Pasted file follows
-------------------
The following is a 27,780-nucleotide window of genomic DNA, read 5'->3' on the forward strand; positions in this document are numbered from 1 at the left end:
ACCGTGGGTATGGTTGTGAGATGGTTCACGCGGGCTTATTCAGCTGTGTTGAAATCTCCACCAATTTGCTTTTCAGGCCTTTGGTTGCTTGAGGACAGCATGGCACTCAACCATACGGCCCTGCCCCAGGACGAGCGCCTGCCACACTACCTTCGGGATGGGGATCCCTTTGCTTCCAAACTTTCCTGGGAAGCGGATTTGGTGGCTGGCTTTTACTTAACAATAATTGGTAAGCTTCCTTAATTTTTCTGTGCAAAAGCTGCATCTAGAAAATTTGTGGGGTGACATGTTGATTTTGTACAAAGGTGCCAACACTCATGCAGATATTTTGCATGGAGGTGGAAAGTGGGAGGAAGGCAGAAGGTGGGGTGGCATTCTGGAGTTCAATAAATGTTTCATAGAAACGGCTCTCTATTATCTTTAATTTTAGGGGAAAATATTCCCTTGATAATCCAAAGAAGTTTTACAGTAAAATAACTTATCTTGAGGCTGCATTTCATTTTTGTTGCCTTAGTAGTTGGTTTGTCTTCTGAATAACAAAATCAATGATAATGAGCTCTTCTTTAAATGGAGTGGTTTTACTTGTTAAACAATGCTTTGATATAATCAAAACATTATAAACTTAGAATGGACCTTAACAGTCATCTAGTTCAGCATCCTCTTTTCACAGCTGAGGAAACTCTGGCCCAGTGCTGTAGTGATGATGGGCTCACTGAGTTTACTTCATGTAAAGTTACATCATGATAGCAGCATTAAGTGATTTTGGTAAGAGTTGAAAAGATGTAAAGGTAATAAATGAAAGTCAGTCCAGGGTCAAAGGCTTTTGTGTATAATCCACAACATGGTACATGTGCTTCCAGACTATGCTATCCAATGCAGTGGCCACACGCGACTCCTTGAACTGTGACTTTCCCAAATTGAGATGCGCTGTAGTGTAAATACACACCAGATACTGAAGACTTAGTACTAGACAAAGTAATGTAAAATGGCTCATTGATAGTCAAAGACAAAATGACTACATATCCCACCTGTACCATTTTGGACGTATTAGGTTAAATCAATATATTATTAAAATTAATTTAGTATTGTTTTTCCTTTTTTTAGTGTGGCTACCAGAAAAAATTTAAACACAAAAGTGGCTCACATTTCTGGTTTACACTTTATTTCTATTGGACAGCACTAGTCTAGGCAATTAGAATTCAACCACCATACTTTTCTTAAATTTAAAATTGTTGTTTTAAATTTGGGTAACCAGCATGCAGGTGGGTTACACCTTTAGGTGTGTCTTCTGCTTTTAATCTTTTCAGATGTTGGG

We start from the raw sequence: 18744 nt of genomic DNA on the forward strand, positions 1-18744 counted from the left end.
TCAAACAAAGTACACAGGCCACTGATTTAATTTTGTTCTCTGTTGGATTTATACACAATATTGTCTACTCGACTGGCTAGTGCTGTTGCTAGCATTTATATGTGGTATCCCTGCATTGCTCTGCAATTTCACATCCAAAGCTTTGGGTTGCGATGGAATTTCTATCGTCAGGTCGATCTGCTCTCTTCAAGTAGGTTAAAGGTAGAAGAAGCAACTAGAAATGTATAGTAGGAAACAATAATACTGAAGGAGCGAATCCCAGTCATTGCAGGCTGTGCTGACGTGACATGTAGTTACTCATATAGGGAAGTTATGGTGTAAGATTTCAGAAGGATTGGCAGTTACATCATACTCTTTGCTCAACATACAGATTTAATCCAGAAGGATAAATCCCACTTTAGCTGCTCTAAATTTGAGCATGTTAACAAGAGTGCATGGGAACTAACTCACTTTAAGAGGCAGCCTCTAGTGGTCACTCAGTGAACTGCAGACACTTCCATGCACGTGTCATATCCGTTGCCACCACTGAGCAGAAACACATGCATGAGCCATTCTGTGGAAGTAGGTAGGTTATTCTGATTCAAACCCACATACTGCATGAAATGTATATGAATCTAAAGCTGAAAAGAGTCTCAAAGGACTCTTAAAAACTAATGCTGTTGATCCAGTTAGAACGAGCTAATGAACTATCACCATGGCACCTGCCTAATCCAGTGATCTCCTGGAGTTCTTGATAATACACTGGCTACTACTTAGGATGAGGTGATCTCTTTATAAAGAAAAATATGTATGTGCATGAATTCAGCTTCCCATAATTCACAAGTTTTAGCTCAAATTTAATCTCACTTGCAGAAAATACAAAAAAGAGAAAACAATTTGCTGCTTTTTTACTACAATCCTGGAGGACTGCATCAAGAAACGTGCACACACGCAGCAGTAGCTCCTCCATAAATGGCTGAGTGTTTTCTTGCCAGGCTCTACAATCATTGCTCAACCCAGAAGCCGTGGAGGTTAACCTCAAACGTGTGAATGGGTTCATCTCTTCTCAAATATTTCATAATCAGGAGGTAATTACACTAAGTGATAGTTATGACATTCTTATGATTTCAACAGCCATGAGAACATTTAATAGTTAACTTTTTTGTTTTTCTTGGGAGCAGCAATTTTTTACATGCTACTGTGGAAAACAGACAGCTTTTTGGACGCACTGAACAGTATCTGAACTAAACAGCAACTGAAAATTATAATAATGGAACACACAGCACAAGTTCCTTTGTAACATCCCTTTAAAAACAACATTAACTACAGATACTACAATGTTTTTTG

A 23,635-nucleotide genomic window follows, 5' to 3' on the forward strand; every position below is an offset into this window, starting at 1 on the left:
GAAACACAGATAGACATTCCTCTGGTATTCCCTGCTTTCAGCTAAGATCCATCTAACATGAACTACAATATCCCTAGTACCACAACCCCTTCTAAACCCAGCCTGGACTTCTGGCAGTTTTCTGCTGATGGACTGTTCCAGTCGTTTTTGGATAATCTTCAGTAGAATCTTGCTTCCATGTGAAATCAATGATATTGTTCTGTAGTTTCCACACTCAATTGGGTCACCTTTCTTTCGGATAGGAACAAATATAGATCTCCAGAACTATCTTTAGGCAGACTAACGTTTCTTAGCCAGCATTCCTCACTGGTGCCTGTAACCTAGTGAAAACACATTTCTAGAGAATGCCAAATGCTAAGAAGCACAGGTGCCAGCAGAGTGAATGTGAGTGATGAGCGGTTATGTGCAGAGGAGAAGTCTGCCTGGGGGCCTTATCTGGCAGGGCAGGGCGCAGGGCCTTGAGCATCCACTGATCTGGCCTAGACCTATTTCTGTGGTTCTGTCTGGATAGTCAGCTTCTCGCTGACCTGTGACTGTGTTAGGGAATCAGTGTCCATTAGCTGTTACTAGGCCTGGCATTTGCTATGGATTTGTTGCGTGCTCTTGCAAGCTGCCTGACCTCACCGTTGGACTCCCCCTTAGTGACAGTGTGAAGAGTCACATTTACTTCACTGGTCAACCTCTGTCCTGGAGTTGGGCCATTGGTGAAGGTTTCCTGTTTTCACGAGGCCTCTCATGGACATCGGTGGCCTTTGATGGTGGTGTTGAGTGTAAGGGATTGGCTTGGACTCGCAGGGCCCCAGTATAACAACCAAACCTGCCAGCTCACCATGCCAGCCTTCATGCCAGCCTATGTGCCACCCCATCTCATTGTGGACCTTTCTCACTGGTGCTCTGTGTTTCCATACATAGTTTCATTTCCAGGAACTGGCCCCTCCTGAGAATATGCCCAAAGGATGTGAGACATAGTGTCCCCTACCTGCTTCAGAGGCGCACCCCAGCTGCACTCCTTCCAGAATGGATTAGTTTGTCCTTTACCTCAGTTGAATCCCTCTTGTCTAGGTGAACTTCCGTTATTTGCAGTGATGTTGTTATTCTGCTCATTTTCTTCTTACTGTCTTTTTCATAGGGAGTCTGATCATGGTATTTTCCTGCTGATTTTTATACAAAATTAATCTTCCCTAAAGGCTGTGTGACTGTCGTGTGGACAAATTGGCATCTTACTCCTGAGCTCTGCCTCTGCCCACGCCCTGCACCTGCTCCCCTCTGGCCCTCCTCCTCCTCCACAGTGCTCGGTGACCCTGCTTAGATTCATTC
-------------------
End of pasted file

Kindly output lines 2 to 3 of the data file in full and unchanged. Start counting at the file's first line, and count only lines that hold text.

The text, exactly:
ACCGTGGGTATGGTTGTGAGATGGTTCACGCGGGCTTATTCAGCTGTGTTGAAATCTCCACCAATTTGCTTTTCAGGCCTTTGGTTGCTTGAGGACAGCATGGCACTCAACCATACGGCCCTGCCCCAGGACGAGCGCCTGCCACACTACCTTCGGGATGGGGATCCCTTTGCTTCCAAACTTTCCTGGGAAGCGGATTTGGTGGCTGGCTTTTACTTAACAATAATTGGTAAGCTTCCTTAATTTTTCTGTGCAAAAGCTGCATCTAGAAAATTTGTGGGGTGACATGTTGATTTTGTACAAAGGTGCCAACACTCATGCAGATATTTTGCATGGAGGTGGAAAGTGGGAGGAAGGCAGAAGGTGGGGTGGCATTCTGGAGTTCAATAAATGTTTCATAGAAACGGCTCTCTATTATCTTTAATTTTAGGGGAAAATATTCCCTTGATAATCCAAAGAAGTTTTACAGTAAAATAACTTATCTTGAGGCTGCATTTCATTTTTGTTGCCTTAGTAGTTGGTTTGTCTTCTGAATAACAAAATCAATGATAATGAGCTCTTCTTTAAATGGAGTGGTTTTACTTGTTAAACAATGCTTTGATATAATCAAAACATTATAAACTTAGAATGGACCTTAACAGTCATCTAGTTCAGCATCCTCTTTTCACAGCTGAGGAAACTCTGGCCCAGTGCTGTAGTGATGATGGGCTCACTGAGTTTACTTCATGTAAAGTTACATCATGATAGCAGCATTAAGTGATTTTGGTAAGAGTTGAAAAGATGTAAAGGTAATAAATGAAAGTCAGTCCAGGGTCAAAGGCTTTTGTGTATAATCCACAACATGGTACATGTGCTTCCAGACTATGCTATCCAATGCAGTGGCCACACGCGACTCCTTGAACTGTGACTTTCCCAAATTGAGATGCGCTGTAGTGTAAATACACACCAGATACTGAAGACTTAGTACTAGACAAAGTAATGTAAAATGGCTCATTGATAGTCAAAGACAAAATGACTACATATCCCACCTGTACCATTTTGGACGTATTAGGTTAAATCAATATATTATTAAAATTAATTTAGTATTGTTTTTCCTTTTTTTAGTGTGGCTACCAGAAAAAATTTAAACACAAAAGTGGCTCACATTTCTGGTTTACACTTTATTTCTATTGGACAGCACTAGTCTAGGCAATTAGAATTCAACCACCATACTTTTCTTAAATTTAAAATTGTTGTTTTAAATTTGGGTAACCAGCATGCAGGTGGGTTACACCTTTAGGTGTGTCTTCTGCTTTTAATCTTTTCAGATGTTGGG

We start from the raw sequence: 18744 nt of genomic DNA on the forward strand, positions 1-18744 counted from the left end.